Monday, February 2, 2015

Ranching and the new global range: Amazônia in the 21st century

           This paper seeks to understand how the Brazilian Amazon, which many thought unsuitable for agricultural development, has yielded to a dynamic cattle economy in only a few decades. It does so by embedding the Thunian model of location rents within the regime of capital accumulation that has driven the Brazilian economy since the mid-20th century. The paper addresses policies that have created location rents in Amazônia, the effect of these rents on land managers, and the spatial implications of their behavior on forests. Thus, the paper connects macro-processes and structures to agents on the ground, in providing a political ecological explanation relevant to land change science. The policy discussion focuses on reductions in transportation costs, improvements in animal health, and monetary and trade reforms.
           To illustrate the impact of policy, the paper presents data on the geography of Amazonian herd expansion, on the growth of Amazonian exports, and on the profitability of the region’s cattle economy. It follows the empirical presentation with more abstract consideration of the spatial relations between cattle ranching and soy farming, and implications for deforestation. The paper concludes on a speculative note by considering the likelihood of forest transition in the region, given the transformation of Amazônia into a global resource frontier.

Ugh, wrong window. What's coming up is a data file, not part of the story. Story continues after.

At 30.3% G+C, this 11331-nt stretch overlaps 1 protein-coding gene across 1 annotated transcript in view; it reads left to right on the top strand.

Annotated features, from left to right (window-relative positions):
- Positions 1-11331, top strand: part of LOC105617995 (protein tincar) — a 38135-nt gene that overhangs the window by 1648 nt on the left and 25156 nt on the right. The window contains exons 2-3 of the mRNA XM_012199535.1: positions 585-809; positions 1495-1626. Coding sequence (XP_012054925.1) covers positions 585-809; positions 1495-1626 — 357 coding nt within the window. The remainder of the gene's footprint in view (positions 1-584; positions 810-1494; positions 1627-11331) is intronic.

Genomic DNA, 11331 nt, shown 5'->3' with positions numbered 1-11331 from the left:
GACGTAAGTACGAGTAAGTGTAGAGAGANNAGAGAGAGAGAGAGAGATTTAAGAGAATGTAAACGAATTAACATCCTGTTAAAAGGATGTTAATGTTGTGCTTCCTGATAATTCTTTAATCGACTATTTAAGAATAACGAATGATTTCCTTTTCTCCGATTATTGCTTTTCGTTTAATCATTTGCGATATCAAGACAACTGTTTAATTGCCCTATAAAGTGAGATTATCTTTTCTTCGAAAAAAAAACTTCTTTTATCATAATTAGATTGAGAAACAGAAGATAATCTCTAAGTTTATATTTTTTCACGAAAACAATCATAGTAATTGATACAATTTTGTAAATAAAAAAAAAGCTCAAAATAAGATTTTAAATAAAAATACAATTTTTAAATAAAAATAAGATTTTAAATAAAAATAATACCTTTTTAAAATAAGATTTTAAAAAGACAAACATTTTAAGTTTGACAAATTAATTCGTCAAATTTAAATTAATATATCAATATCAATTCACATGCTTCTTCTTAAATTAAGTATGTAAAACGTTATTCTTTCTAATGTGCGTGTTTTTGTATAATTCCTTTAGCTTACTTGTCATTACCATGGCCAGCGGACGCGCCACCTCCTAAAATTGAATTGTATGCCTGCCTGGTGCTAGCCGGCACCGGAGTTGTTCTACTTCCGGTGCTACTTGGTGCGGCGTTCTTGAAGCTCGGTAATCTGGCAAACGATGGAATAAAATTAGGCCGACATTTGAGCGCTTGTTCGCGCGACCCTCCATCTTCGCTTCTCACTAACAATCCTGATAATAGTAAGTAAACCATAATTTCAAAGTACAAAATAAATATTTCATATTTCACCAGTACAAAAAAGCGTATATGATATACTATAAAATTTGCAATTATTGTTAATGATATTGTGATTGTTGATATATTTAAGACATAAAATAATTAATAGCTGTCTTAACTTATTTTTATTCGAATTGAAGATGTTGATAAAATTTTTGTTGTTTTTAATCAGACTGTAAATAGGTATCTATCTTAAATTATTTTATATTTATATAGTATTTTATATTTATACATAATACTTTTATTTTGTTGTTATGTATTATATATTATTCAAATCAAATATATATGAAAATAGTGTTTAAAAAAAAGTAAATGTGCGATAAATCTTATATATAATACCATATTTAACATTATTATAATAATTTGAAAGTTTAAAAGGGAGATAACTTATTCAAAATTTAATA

The Thunian-based political ecology framework calls attention to both  social forces affecting high-level governmental decisions about Amazonian policy, and incentives at ground-level influencing the decisions of land managers to opt for cattle. the policy framework is considered, with a special emphasis on road infrastructure, animal health, and monetary and trade reform.    

Given the vitality of the Amazônia’s cattle economy, it is perhaps ironic that the critical discourse on Amazonian development held for many years that agriculture, and ranching in particular, offered little promise of success and that private investment could only be secured with substantial government subsidies to investors.

           Apart from those, there are still some questions that people need to discuss. For instance, the balance between agricultural expansion and deforestation, the balance of payments for cattle products-Import-Export.

Walker, R., Browder, J., Arima, E., Simmons, C., Pereira, R., Caldas, M., ... & de Zen, S. (2009). Ranching and the new global range: Amazônia in the 21st century. Geoforum40(5), 732-745.

1 comment:

  1. On the note of deforestation, how do they plan on keeping track of cattle operations in such a large area that is hard to police. Will there be impact studies on having large populations of cattle near major water runoff areas and sources, as well as the methane and carbon emissions? I think that it is overall a great thing, but seeing how it is growing so fast it is important to start documenting changes and making sure ranchers follow rules.